The leading theory goes that hackers found a vulnerability in Apple iCloud’s “Find My iPhone” service, which helps users find lost or stolen phones via the cloud. Apple typically protects its products from so-called “brute force” programs that repeatedly guess random passwords for a given username until it gets a match.

But for some reason, various tech blogs have reported, Apple failed to do this with its Find My iPhone service. Hackers identified this vulnerability, TheNextWeb reports, and allegedly used a brute force service called “iBrute” to gain access to celebrities’ passwords — and consequently, the photos stored in their iCloud accounts.

Some tech observers are skeptical of this explanation, though. Most hacks occur through more straightforward methods of collecting a user’s personal data — via a lost cellphone owned by one of the celebrities, for example. There’s also evidence that some photos came from other devices that wouldn’t back up to the iCloud, like Android phones.

What does Apple have to say about all of this?

An Apple spokesperson told Re/code that the company is “actively investigating” the issue, but provided few other details. The company also reportedly rolled out a security upgrade Monday, just hours after the first hack, to eliminate the possibility of a brute force service gaining access to passwords via Find My iPhone.

Could this happen to me?

If the hackers did indeed use a brute force method on the iCloud and Apple has yet to fix the problem, then, in short, yes it could happen to you. Brute force methods can be applied so long as the hacker has your username. That said, this method does not collect broad amounts of data for a lot of people. Hackers would need a reason to target you specifically.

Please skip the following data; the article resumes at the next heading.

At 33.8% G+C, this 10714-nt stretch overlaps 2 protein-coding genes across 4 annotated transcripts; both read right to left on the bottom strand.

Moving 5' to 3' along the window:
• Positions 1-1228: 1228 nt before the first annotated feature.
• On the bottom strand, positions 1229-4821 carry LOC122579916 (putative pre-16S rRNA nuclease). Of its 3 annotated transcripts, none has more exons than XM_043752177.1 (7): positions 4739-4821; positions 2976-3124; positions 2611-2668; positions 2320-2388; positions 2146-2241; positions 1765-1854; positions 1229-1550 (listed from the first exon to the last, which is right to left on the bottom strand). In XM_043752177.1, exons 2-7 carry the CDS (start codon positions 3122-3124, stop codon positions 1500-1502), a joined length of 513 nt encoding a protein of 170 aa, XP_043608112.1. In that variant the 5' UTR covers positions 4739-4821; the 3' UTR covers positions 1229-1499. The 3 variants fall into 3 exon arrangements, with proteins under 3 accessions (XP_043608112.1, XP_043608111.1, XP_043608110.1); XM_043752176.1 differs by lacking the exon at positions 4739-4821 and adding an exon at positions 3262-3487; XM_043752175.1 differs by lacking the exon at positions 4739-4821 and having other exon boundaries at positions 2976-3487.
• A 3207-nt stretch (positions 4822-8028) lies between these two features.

How do I protect myself?

The only way to completely protect yourself on the internet is to stay off it. But if you want to continue living in the 21st century, use two-step verification. Apple’s iCloud is just one of many services where you can set your account so that it asks you two personalized questions before you can access it. This makes it much, much harder for hackers to get where you don’t want them. Also, maybe think twice before uploading those nude photos?

The original version of this article misidentified the alleged role of code-hosting site GitHub in the data theft. Hackers reportedly used a code that was posted to the site.

TIME Smartphones

How You’ll Be Able to Use Your iPhone 6 as a Wallet

A guide to the mobile-payment system Apple is expected to unveil on Sept. 9

Apple is expected to unveil the iPhone 6 on Sept. 9, and rumors about some possible features have been years in the making. One of those features is expected to be Apple’s big foray into a mobile-payment system, which would allow users to make purchases on the go with just their iPhones instead of their wallet. But if ditching cash and debit cards for one device sounds like a nightmare from the future, don’t be alarmed. Here’s what you need to know about what Apple might be planning and what the system could eventually look like.

How would I use my iPhone to pay for something?
The way you pay for anything else while shopping — visit a store, walk up to the register, present your method of payment (cash, credit card or, in this case, your phone) and make a transaction. The exact specifics of how these transactions will work is unclear, but it’s likely to function like an expanded version of the iPhone’s Passbook app, which allows users to store tickets, boarding passes and coupons with bar codes that can be scanned.